The trading income generated by the bank grew to N93.2 billion in Q3 of 2022 from N85.5 billion in Q2 of 2021, other operating income rose to N16.7 billion from N11.6 billion, but the net investment income declined to N4.4 billion from N5.6 billion.

In the first nine months of 2022, Ecobank improved its non-interest income by 12 per cent to N258.7 billion from N231.7 billion, while operating income jumped by 11 per cent to N570.4 billion from N516.2 billion.

In the period under consideration, the operating costs of the company increased by 7 per cent to N320.9 billion from N300.7 billion, with personnel costs rising to N138.6 billion from N132.4 billion.

The bank, in the financial statements filed to the Nigerian Exchange (NGX) Limited, said its pre-tax profit improved by 17 per cent to N168.7 billion from N143.7 billion, while the post-tax profit gained 12 per cent to N1177.4 billion from N104.5 billion.

On a year-to-date basis, its loans disbursement to customers was marginally down to N4.03 trillion from N4.06 trillion in FY 2021, while deposits from customers went down to N8.06 trillion from N8.36 trillion.

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NGX Helps Governments, Corporates Secure N3.5trn Debts



Cross Deals

By Aduragbemi Omiyale

Debt instruments worth N3.5 trillion have been raised from the capital market in 2022 with the assistance of the Nigerian Exchange (NGX) Limited.

These funds were secured by the federal, state governments, and corporate organisations through the issuance of bonds and commercial papers, with the proceeds used to finance projects and business operations.

The NGX has always provided an avenue for organisations to seek cheap capital from investors by positioning itself as the prime location for raising funds.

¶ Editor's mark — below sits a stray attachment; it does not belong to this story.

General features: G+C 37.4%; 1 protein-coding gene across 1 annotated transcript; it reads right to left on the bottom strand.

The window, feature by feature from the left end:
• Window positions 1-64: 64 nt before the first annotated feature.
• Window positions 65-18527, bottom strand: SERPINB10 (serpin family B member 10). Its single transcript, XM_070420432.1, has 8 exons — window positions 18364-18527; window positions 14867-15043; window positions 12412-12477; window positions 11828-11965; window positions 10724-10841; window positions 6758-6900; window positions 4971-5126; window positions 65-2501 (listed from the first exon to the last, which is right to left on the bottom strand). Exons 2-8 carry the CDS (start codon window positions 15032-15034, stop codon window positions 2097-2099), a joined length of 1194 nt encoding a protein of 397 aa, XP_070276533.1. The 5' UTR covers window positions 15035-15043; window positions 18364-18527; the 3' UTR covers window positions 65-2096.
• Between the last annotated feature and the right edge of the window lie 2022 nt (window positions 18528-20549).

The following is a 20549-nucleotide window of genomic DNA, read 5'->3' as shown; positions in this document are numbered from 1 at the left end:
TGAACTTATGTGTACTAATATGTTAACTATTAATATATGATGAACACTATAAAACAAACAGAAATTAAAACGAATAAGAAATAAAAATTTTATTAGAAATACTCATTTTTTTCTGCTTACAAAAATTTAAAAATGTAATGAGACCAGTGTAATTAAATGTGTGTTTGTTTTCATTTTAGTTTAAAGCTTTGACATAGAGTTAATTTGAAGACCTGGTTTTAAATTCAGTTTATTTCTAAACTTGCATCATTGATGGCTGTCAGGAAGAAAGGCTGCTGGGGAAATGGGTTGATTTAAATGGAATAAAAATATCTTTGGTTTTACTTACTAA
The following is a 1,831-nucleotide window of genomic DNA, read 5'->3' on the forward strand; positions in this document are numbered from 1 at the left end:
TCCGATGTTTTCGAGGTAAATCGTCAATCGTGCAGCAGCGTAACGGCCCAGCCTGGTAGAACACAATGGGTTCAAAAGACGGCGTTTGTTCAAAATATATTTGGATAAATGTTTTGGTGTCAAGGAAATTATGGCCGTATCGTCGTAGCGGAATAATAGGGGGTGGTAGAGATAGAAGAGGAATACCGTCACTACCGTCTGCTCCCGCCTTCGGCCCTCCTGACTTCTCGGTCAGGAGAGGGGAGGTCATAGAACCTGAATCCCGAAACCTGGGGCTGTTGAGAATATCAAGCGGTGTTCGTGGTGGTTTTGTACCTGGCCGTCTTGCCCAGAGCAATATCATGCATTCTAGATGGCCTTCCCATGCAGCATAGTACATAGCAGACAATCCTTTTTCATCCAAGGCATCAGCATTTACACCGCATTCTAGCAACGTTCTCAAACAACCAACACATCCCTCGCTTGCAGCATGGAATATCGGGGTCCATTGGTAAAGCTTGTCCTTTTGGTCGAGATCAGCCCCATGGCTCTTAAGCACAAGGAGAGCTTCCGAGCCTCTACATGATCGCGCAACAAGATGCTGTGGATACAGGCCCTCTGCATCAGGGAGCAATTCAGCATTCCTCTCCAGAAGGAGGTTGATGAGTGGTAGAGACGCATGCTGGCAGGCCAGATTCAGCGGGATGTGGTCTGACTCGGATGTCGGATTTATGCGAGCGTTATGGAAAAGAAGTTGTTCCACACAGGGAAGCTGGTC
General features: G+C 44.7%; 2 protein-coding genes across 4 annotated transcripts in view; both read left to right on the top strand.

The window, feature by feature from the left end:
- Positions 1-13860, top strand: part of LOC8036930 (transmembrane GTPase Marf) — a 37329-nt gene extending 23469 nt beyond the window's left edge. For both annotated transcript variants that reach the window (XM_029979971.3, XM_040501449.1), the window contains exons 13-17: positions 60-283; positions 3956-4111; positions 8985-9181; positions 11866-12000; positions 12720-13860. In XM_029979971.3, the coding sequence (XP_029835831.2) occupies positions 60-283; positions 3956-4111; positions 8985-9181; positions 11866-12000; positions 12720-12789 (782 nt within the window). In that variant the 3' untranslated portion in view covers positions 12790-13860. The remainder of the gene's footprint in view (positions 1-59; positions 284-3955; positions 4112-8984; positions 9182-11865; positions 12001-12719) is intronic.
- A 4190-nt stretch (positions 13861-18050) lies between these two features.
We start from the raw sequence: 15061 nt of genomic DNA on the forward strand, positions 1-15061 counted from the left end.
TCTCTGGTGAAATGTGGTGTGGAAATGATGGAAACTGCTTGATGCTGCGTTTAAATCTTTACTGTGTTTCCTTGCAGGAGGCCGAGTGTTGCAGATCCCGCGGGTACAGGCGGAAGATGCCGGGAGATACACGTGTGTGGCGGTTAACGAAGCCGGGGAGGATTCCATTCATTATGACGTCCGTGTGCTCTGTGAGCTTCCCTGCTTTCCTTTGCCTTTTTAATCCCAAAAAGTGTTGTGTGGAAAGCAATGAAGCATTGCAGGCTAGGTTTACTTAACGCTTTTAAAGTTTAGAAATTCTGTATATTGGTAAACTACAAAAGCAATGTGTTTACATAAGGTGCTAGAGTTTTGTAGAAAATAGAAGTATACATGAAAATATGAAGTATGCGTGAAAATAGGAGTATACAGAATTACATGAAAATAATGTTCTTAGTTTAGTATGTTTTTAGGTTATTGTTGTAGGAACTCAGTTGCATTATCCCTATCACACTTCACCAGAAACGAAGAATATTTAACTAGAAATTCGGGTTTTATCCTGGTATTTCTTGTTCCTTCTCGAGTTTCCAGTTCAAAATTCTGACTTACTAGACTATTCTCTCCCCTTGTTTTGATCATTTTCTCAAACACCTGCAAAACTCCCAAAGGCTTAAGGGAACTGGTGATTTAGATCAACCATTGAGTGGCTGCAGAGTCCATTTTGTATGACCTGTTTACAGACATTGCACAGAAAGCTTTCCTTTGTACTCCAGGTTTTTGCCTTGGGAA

According to the Divisional Head of Capital Markets at the NGX, Mr Jude Chiemeka, the capital market could serve as the primary source of bulk mobilisation of capital to finance developmental projects, and NGX had implemented an array of incentives, programmes and capacity building workshops for investors.

“The pension fund industry, for example, has been able to leverage the issuances done by the DMO in recent times, and a lot of financing has come from them,” he said at the Nigeria Integrated National Financing Framework (INFF) dialogue on Channels TV with the theme How Can Nigeria Finance its Development Priorities.

“As an exchange, we provide the platform that will enable the government to finance projects through green instruments that these investors can invest in and ultimately benefit from the returns. And that is why it’s critical to ensure there’s constant investor education, sound governance and regulation.

“If you take a look at the recently revamped Capital Market Master Plan, there’s a conversation there around increasing retail investor participation in our markets,” he added.

INFF emanated as a result of a partnership among the FG, the United Nations Development Programme (UNDP), and European Union (EU) to support Nigeria in mobilising greater amounts of private and public resources to finance its development agenda.

Speaking further, Mr Chiemeka said the goal is to revamp the current active retail participation level to 5 million by 2025.

“NGX has been able to facilitate the raise of about N3.5 trillion since January 2022 for corporates, federal and state governments. We are very well equipped to support the financing of these capital projects because we have the right platform.

“Today, you talk about the African Exchanges Linkage Project, which commenced on November 18 and will be launched in December. That gives Nigeria the ability to leverage the investor base in other capital markets to fund the projects to grow the economy and lift people out of poverty,” he stated.